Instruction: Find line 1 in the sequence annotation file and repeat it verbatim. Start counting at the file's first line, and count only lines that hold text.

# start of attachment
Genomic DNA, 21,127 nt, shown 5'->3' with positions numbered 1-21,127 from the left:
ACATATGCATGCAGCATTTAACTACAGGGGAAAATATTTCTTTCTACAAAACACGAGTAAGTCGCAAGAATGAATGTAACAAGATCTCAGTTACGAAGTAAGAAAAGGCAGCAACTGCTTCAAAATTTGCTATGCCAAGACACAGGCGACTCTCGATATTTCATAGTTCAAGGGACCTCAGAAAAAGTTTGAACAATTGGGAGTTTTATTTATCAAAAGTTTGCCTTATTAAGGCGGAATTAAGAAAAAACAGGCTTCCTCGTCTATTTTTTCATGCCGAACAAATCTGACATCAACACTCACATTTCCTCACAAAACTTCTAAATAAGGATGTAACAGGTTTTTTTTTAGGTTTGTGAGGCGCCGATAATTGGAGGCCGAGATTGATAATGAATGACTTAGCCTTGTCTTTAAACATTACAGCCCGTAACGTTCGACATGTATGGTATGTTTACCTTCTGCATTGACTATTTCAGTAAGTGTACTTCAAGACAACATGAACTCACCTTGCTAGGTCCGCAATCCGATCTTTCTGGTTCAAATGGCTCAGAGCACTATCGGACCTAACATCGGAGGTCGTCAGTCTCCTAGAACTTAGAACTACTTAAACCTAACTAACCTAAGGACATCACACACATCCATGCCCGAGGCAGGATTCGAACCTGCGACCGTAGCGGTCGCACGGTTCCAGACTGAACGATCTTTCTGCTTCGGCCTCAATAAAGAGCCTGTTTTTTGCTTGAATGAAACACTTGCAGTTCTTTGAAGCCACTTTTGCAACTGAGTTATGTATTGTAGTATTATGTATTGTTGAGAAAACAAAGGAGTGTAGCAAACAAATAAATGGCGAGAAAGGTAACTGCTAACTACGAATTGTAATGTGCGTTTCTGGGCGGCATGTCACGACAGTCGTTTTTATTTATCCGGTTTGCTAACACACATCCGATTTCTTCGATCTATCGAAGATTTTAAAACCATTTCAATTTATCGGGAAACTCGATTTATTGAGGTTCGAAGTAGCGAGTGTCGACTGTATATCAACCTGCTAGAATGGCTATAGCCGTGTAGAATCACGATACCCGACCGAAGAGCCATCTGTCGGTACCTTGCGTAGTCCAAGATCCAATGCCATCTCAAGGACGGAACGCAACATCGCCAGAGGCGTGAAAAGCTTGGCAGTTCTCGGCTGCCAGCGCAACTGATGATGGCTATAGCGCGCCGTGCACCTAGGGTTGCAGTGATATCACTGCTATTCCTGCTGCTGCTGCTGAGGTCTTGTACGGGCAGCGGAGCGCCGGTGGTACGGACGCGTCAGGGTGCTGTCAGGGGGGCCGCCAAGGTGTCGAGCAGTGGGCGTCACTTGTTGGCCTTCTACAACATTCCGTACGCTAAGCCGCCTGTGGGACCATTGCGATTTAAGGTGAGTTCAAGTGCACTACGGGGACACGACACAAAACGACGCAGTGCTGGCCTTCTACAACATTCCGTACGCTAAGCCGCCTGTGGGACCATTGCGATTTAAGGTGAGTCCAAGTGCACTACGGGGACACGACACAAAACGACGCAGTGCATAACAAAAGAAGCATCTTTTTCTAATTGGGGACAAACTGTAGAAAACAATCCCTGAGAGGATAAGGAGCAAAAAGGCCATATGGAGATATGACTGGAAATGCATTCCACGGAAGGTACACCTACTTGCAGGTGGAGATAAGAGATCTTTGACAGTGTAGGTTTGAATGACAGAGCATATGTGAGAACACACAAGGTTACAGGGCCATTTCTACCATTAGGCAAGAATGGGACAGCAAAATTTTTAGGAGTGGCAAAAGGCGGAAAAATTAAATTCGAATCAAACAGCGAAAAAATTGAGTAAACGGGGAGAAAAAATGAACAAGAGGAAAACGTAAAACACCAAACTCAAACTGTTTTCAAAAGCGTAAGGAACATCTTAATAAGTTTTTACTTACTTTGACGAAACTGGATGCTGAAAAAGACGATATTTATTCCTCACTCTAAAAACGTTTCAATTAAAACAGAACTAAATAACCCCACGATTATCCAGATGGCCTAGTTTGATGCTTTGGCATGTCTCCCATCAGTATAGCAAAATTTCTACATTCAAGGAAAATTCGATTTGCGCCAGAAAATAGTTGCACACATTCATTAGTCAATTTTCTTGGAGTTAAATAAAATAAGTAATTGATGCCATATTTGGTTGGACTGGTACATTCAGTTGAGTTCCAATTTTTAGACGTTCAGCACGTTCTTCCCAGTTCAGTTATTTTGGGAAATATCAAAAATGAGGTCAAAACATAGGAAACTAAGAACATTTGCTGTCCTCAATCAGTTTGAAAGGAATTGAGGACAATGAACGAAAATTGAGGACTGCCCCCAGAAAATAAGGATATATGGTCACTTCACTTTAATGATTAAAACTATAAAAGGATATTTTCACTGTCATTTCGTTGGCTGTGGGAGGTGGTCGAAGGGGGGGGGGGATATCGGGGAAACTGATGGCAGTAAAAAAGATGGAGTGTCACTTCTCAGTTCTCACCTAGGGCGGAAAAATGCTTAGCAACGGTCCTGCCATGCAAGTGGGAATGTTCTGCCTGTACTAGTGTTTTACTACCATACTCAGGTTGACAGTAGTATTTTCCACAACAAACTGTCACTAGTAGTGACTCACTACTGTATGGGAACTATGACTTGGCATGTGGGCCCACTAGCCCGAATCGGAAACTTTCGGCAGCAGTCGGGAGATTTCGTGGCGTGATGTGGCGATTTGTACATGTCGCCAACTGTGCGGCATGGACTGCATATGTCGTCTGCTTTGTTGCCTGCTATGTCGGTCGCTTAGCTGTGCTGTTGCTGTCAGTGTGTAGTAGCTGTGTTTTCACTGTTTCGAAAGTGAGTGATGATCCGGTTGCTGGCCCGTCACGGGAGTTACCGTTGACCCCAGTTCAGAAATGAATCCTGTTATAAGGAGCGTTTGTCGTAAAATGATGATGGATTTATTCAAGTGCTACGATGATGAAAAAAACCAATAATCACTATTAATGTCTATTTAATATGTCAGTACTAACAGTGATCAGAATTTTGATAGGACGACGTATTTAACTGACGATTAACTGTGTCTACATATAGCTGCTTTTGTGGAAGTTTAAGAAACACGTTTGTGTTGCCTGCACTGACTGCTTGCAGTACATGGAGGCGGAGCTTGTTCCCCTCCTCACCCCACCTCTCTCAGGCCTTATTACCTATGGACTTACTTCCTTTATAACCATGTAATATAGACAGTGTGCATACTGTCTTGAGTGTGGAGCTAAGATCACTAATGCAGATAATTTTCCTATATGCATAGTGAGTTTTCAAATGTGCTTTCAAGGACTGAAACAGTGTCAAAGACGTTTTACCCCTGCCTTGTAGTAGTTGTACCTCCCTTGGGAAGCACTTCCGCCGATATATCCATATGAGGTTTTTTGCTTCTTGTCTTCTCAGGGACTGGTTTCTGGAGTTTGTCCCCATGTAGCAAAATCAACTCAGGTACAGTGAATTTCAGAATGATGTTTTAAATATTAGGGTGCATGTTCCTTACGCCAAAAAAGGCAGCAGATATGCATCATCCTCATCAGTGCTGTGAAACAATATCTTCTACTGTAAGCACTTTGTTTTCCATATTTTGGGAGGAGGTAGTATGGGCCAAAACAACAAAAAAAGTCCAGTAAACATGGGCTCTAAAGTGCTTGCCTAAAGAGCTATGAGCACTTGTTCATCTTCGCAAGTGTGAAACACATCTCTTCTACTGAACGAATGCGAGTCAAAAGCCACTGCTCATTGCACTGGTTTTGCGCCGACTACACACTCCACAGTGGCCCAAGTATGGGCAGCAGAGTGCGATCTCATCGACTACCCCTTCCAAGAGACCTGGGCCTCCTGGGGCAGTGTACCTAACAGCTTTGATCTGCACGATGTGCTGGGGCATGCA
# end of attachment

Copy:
Genomic DNA, 21,127 nt, shown 5'->3' with positions numbered 1-21,127 from the left: